“He Who Walks in Shadow hearkens to the classic pulp era of the 1930s and does justice to the Mythos that H.P. Lovecraft and the best of his successors have established. Talley skillfully blends high adventure and black magic against a backdrop of encroaching cosmic horror.” -Laird Barron, author of The Beautiful Thing That Awaits Us All
“Talley’s unusual prose style creates an authentic Lovecraftian atmosphere that is further supported by the epistolary format of the novel, which is set in 1933 and is composed of letters, journal entries, and newspaper articles. This is high adventure that strides across the purple field of Lovecraft’s Cthulhu Mythos, with the fate of the world hanging in the balance.” -Donald Tyson, author of Necronomicon: The Wanderings of Alhazred
“Talley truly has a way with words, and some of the descriptions left me breathless.” -Chantal Noordeloos, author of Angel Manor
“Infusing his tale with both real and weird history (The Russian Revolution/The Tunguska Event), brilliant characters and a real sense of dread, Talley has done something incredible…..he’s not only given life to the Mythos….under his guidance, it is evolving. Highest possible recommendation.” –Horror After Dark.
“While The Reborn might lack the Lovecraftian touches readers of Talley’s other works have so enjoyed, it is nevertheless a more-than-solid work of speculative fiction, new in its approach to contemporary issues and captivating in its forays into a near-future world.
Highly recommended.” –Collings Notes
“Without doubt the best piece of fiction (of any genre) I’ve read this year, The Reborn takes a spin on eugenics and links it with a war that destroys much of the world….The concept alone is stellar, but the breakneck speed of the narrative, the impressive twists the story takes, and Talley’s obvious skill as a writer, are what truly make this tale of a dystopian future unputdownable.” – Horror After Dark
“Brett Talley weaves a good tale, and I liked The Reborn quite a bit. It’s a dark, sometimes ugly story, but it is not without humanity and hope. I will definitely keep my eyes open for more of the author’s work in the future. Providing we have a future, that is.” – Horror Drive-In
“VERDICT -This unique and unnerving read is a sure bet for horror and SF fans… the horror elements are very well written and fascinating.” – Rebecca M. Marrall, Western Washington Univ. Libs., Bellingham – Library Journal.
“Talley follows Stoker finalist That Which Should Not Be with another tale of cosmic horror. This tale of aliens preying on humanity stands out from the crowd thanks to the strength of Talley’s prose and creative imagination.” – Publishers Weekly.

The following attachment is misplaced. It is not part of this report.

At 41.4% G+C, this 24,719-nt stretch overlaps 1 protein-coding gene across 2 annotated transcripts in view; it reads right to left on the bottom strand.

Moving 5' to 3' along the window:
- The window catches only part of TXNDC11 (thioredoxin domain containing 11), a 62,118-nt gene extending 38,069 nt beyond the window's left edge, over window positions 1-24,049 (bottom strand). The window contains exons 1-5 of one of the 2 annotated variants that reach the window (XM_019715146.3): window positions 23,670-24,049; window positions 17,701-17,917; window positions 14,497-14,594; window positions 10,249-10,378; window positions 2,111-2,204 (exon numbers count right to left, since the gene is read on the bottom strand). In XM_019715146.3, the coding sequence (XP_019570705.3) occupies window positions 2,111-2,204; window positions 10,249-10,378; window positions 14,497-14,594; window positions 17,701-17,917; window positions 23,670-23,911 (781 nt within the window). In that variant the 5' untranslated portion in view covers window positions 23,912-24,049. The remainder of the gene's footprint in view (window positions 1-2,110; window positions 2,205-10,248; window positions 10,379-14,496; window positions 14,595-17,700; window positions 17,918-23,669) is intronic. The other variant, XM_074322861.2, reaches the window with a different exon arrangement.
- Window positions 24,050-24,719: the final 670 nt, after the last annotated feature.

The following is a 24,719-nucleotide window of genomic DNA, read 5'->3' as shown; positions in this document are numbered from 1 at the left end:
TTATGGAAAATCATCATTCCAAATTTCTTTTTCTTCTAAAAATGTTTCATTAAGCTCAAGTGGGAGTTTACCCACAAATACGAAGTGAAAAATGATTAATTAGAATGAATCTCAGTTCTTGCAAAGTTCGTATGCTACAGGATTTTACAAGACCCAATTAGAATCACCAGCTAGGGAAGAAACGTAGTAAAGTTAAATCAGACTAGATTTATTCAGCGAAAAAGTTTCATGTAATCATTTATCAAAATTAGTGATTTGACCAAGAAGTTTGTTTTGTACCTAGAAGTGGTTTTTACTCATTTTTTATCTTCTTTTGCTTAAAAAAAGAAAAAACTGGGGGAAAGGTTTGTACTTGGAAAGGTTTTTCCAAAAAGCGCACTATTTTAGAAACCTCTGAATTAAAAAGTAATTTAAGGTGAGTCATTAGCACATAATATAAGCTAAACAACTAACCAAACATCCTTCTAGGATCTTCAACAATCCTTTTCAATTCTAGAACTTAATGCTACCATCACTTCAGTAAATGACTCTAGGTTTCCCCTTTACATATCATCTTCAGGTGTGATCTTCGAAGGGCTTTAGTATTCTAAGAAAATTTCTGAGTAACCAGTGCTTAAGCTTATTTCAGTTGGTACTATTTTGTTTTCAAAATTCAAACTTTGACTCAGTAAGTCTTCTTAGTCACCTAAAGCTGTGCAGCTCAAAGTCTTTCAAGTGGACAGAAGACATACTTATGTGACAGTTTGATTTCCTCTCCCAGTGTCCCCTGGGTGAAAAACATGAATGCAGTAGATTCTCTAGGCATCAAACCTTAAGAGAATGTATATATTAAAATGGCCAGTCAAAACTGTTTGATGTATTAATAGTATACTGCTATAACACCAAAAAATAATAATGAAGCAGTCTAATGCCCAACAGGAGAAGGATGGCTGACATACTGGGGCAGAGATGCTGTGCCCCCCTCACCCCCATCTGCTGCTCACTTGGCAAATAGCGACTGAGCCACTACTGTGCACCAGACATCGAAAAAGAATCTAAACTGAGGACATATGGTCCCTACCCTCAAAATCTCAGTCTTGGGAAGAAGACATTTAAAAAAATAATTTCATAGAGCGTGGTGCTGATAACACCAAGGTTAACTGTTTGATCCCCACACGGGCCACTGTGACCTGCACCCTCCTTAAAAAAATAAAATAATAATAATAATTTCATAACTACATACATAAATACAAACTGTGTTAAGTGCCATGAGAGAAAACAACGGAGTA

“With THE VOID, Brett J. Talley guides us out to the vastness of space and deep into the landscape of nightmare. Talley gives us elegant prose that whispers unspeakable horrors. Highly recommended.”- Jonathan Maberry, New York Times best-selling author of ASSASSIN’S CODE and DEAD OF NIGHT
“A cosmically magnificent piece of dark science fiction. Talley is a gifted story teller. Every word is an inevitable piece derived from a past dream, and every sentence, a haunting insinuation of what might come next.” – Benjamin Kane Ethridge, Bram Stoker Award winning author of BLACK & ORANGEand BOTTLED ABYSS.
“The Void is one of the best horror novels that I’ve read this year, hands down. It is a vast improvement on That Which Should Not Be and firmly establishes Brett Talley as an author to watch out for in the future.” – Starburst Magazine
“Talley has composed an immensely effective novel. It’s rare we stumble onto a new author so consistent in their capability to allure us into their next anticipated journey. Talley proves That Which Should Not Be, his debut effort, was no fluke. He’s here to stay. – HorrorNews.net
“What these stories always offer is a rich world where a great evil creates darkness in the tale that is both inviting and holds great interest. In Brett J. Talley’s That Which Should Not Be I have to admit I think I’ve found one of the best homages to Lovecraft I have read. I’d go so far as to use the almost cheesy line that it’s “a Love letter to the work of Lovecraft”. Anybody with any interest in Lovecraft’s work will recognise the style of writing and the on-going themes that Talley has pulled into the book, if you ever wanted an introduction to Lovecraft then this is a good place to start. I’d go so far as to say if you read this and enjoy it as much as I did then you should push yourself into reading some Lovecraft, it’s not as accessible as this book but it does share a lot of the style that Brett J. Talley manages to re-create in his work.” –Paul Metcalf, Pissed OffGeek